Getting outside during the school day

Over the 2021 summer term, many teachers opted to take their teaching beyond the classroom walls in response to school Covid operating guidelines. So what can we learn from this, and how can more outdoor time be incorporated into the school day?

Written by the Council for Learning Outside the Classroom

The Covid-19 pandemic may be winding down but the challenges facing schools and pupils are as daunting as ever. The pandemic has been hugely disruptive to learning, health and wellbeing, and to relationships between pupils and teachers. However, it also provided an opportunity to take look at how and where children learn best.

Over the 2021 summer term, many teachers opted to take their teaching beyond the classroom walls, often for the first time, in response to school operating guidelines. Doing so not only helped the school to manage the learning environment, it helped to make the curriculum active thus supporting wider health issues that arose during the pandemic. It also enabled students to work together in a way that wasn’t possible within the classroom.

Covid restrictions have had a dramatic impact on children’s wellbeing. Just before returning to school in 2020, 58 per cent of 2,000 young people in a Young Minds survey described their mental health as poor, this rose to 69 per cent after returning to school in September. 74 per cent of teachers agreed that schools being closed to most students before the summer had had a negative impact on the mental health of their students.

A recent study published in the BMJ Open journal, noted the impact of poor mental health on pupil performance at GCSE level – children experiencing poor mental health are three times more likely not to pass five GCSEs compared to their peers. The study argued that improving young people’s mental health could narrow the attainment gap.

Is there a way for schools to support student wellbeing during lesson time?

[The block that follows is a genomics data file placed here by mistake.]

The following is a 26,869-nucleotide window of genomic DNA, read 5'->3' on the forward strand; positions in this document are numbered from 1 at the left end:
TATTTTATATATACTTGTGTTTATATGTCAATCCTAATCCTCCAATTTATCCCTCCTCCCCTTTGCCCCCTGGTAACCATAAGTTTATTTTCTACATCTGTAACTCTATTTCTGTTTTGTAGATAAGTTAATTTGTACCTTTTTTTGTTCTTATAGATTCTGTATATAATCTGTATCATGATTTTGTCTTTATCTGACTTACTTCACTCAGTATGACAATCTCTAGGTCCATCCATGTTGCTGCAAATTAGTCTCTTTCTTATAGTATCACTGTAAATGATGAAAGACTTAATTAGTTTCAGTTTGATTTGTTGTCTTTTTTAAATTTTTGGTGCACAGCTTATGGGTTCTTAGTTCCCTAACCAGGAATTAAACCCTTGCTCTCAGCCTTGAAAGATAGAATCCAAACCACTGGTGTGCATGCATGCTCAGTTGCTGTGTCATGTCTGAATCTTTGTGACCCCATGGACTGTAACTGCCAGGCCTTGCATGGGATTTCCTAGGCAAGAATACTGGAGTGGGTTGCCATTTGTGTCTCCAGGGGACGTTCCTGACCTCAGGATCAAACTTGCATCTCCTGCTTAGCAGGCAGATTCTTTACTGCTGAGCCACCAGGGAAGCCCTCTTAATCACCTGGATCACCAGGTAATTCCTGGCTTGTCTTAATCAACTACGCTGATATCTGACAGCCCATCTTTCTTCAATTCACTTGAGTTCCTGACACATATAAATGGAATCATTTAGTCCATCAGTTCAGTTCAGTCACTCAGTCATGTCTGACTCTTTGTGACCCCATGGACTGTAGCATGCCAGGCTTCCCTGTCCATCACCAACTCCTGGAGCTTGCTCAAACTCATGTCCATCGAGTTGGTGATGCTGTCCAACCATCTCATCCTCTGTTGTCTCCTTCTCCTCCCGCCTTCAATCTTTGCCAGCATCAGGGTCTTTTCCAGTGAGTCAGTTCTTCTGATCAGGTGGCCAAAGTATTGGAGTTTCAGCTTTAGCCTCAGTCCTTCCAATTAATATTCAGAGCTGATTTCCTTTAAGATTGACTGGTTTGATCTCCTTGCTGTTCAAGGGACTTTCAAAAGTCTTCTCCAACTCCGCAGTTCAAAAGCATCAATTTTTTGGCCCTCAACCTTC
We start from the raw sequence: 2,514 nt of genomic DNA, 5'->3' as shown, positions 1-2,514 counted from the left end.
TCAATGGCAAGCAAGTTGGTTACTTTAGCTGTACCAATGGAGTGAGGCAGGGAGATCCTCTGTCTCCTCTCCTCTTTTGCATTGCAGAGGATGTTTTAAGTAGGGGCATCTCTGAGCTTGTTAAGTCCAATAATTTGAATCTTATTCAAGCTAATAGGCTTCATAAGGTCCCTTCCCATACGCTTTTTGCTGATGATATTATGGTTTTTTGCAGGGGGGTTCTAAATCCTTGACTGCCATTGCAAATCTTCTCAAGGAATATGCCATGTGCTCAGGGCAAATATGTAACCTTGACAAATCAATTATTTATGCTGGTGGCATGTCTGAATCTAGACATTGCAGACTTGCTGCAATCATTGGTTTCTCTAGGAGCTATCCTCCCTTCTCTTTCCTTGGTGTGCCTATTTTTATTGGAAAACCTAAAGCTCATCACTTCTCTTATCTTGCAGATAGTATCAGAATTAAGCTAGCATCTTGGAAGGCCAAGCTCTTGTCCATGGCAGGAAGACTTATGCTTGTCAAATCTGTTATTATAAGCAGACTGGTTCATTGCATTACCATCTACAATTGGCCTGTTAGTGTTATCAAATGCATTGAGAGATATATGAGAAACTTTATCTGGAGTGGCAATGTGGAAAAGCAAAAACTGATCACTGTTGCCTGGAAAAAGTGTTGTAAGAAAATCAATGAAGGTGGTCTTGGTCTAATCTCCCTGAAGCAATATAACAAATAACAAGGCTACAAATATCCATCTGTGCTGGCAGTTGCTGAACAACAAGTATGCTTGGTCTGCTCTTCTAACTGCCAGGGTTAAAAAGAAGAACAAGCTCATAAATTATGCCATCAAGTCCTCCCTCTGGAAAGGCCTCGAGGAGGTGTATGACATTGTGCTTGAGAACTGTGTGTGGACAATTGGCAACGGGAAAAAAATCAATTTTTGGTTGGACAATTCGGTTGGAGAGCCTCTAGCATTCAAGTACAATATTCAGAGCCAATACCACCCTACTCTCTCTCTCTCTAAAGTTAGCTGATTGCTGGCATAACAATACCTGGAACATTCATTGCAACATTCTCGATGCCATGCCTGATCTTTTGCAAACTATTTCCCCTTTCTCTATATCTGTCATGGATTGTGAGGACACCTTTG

The benefits of spending (and learning) outside are well known. Natural England’s ‘People and Nature Survey for England’ found that 60 per cent of children had spent less time outside than before the pandemic, with 48 per cent reporting that ‘being worried about catching/spreading coronavirus had stopped them from spending more time outside’.

Yet 83 per cent of children in this survey reported that being in nature made them very happy and 70% of children wanted to spend more time outdoors with their friends when things start to get back to normal. 44 per cent also wanted more time outdoors at school.

In addition to this, findings from a study in the American Journal of Preventative Medicine suggest that adding green space to tarmac-covered playgrounds helps expose children to nature. It also increased daily activity levels and promoted social wellbeing.

Taking learning beyond the classroom is a valuable tool in supporting student wellbeing during lesson time. It is a universally accepted low-cost intervention that can bring benefits to pupils and teachers in terms of improving mental and physical health.

75 per cent of respondents to a snapshot Twitter poll run by the Council for Learning Outside the Classroom (CLOtC) said they had taken learning outside more often as a response to Covid-19. However, evidence from CLOtC highlights that most teachers and senior leaders lack confidence in moving more of their learning beyond the indoor classroom.